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CASIS Announces First Solicitation for Proposals: Advancing Protein Crystallization in Microgravity

Published on Tuesday, June 26, 2012

CASIS Announces First Solicitation for Proposals: Advancing Protein Crystallization in Microgravity

Deadline for Submissions August 15, 2012

KENNEDY SPACE CENTER, FL. (June 26, 2012) – The Center for the Advancement of Science in Space (CASIS), the nonprofit organization promoting and managing research on board the International Space Station (ISS) U.S. National Laboratory, announced today a solicitation for proposals in relation to advancing protein crystallization using microgravity.

The Request for Proposals (RFP) seeks to identify projects within the field of crystallography, which CASIS will support through grant funding, facilitation of service provider partnerships, and flight coordination to and from the ISS. Crystallography is the technique used to determine three-dimensional structures of protein molecules. Protein crystallization when performed in space may produce large, better-organized crystals, allowing more focused drug development.

CASIS is confident that this RFP will create interest for both experienced and new investigators who endeavor to enable new life science breakthroughs and next generation research in the area of protein crystallization. Today’s announcement is the first of a series of solicitations in life, material and observational sciences.

CASIS believes that this RFP will lead to the production of better crystals in the microgravity environment than can be grown on Earth. In turn, the results will spur greater commercial interest in future opportunities on Station and generate more research for the ISS National Lab.

“CASIS has evaluated research performed to date in the life sciences and believes it is time to formally test the promising hypothesis that microgravity may produce greater internal order in protein crystal growth,” said CASIS acting Chief Scientist Dr. Timothy Yeatman. “This could potentially lead to sharper resolution of crystals and their cognate proteins, which could produce more effective drugs for cancer and other debilitating human diseases.”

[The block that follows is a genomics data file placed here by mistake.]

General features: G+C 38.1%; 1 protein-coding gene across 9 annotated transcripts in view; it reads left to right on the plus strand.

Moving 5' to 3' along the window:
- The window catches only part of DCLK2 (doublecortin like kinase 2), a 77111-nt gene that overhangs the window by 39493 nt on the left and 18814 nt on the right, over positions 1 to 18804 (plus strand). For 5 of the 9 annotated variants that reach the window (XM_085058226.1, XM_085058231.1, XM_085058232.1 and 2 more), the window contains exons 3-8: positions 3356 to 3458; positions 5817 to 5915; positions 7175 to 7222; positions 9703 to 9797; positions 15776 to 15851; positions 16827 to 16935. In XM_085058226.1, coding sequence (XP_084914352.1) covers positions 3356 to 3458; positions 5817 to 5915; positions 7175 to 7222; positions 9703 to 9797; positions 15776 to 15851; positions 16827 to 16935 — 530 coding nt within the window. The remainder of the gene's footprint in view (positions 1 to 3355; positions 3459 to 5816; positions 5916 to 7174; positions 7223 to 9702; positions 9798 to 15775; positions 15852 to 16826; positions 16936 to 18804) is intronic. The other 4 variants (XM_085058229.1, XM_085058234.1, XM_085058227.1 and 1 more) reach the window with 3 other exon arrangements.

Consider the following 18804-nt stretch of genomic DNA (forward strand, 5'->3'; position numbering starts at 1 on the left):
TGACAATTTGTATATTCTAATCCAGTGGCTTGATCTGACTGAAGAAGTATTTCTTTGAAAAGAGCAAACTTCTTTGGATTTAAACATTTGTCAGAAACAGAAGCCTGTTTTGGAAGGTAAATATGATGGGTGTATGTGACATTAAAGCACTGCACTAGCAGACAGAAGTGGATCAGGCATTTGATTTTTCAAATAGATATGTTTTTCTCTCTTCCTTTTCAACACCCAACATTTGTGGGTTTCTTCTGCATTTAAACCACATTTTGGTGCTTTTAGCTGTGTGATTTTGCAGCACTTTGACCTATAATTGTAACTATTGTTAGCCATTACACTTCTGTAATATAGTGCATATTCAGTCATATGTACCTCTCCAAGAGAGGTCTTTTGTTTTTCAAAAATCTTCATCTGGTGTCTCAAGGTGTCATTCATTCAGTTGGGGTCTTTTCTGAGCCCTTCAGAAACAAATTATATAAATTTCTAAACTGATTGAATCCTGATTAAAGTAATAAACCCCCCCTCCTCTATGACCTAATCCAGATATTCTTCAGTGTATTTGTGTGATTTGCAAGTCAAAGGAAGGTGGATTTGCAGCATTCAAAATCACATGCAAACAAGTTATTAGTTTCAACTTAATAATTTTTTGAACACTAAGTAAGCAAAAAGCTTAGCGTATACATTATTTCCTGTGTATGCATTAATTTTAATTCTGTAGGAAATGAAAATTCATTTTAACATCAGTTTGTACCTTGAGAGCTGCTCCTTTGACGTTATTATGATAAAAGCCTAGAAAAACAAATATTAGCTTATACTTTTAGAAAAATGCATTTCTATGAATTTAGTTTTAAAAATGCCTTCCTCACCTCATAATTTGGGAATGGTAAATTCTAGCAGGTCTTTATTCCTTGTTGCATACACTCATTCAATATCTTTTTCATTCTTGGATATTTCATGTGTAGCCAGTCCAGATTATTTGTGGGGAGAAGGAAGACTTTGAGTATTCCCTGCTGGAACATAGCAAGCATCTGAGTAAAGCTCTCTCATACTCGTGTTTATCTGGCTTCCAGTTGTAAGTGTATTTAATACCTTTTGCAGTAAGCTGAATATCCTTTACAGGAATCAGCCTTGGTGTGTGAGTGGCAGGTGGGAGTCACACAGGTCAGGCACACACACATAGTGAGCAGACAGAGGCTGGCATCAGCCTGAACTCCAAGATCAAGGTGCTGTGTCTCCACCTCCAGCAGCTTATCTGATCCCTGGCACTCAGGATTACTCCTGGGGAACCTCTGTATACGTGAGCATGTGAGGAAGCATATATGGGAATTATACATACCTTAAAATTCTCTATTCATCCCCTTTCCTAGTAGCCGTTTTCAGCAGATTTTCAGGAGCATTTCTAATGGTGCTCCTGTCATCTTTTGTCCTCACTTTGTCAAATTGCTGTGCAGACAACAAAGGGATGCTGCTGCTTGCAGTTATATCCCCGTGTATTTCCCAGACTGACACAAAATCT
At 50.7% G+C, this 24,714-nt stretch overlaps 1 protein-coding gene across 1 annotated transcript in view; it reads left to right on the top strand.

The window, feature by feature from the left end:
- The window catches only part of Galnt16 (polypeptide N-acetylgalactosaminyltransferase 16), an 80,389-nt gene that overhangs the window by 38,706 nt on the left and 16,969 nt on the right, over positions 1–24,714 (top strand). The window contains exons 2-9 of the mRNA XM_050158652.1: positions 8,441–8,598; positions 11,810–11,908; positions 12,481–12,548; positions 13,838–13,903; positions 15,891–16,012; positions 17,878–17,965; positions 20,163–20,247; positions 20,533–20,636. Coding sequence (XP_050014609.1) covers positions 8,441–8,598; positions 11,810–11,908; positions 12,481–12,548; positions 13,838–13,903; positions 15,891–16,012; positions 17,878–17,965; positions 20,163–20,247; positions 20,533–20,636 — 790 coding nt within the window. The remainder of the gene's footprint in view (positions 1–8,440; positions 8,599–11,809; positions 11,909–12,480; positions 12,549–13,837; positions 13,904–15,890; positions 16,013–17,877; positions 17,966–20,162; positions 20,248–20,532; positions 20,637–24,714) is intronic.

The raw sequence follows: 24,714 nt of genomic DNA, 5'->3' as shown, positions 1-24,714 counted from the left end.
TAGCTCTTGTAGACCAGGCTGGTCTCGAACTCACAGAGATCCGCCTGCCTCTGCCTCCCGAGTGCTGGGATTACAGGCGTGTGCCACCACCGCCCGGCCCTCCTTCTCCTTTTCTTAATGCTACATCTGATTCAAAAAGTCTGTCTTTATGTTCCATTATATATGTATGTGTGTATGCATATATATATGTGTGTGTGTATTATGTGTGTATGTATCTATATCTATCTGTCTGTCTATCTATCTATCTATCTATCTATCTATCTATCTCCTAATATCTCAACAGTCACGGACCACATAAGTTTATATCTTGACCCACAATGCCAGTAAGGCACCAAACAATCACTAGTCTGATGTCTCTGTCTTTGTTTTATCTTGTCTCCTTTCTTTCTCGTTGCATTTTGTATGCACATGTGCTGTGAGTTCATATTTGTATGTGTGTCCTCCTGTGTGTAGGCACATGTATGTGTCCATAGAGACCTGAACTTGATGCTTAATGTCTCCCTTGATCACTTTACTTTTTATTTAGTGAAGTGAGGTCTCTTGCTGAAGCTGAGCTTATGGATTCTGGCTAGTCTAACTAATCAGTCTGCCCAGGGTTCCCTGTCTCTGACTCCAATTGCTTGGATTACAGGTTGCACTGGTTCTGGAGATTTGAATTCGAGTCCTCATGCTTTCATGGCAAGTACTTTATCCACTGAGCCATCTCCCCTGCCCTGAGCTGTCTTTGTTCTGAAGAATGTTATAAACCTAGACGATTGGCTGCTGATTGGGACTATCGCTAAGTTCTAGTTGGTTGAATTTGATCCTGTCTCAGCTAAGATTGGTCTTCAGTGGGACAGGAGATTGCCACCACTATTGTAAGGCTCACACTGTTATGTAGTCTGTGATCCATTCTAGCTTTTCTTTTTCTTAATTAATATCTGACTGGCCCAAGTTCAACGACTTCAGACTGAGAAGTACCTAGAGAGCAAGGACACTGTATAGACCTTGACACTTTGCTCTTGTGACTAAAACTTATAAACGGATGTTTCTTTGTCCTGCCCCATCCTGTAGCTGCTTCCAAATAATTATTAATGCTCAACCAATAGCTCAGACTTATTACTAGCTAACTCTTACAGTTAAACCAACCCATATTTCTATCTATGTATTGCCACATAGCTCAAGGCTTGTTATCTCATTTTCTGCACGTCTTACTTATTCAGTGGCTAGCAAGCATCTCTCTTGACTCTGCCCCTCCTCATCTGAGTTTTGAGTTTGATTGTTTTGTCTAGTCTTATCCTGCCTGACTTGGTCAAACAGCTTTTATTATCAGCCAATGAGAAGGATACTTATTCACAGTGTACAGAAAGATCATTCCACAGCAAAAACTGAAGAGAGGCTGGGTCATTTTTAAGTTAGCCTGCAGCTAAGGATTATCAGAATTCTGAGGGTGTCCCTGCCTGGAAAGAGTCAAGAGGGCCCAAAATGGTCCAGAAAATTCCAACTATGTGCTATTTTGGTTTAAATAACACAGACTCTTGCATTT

“Our science team has identified the area of protein crystallization as a primary scientific pathway that may benefit greatly from the microgravity environment,” said CASIS Interim Executive Director Jim Royston. “We are here to help researchers make groundbreaking, scientific discoveries on the ISS National Lab for the benefit of people on Earth.”

For additional information about the RFP, including instructions and material regarding crystallization, CASIS and the ISS please visit:

Proposals must be submitted electronically by 5pm EST on August 15, 2012 via the CASIS solicitations website page.

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About CASIS: The Center for the Advancement of Science in Space (CASIS) was selected by NASA in July 2011 to maximize use of the International Space Station (ISS) U.S. National Laboratory through 2020. CASIS is dedicated to supporting and accelerating innovations and new discoveries that will enhance the health and wellbeing of people and our planet. The CASIS goal is to bring the magic of space down to earth. For more information, visit

About the ISS National Laboratory: In 2005, Congress designated the U.S. portion of the International Space Station as the nation's newest national laboratory to maximize its use for improving life on Earth, promoting collaboration among diverse users and advancing STEM education. This unique laboratory environment is available for use by other U.S. government agencies and by academic and private institutions, providing access to the permanent microgravity setting, vantage point in low earth orbit and varied environments of space. The ISS National Laboratory Office at NASA’s Johnson Space Center currently facilitates research initiatives on board the station’s National Lab, but management of America’s only in-orbit laboratory is transitioning to CASIS.

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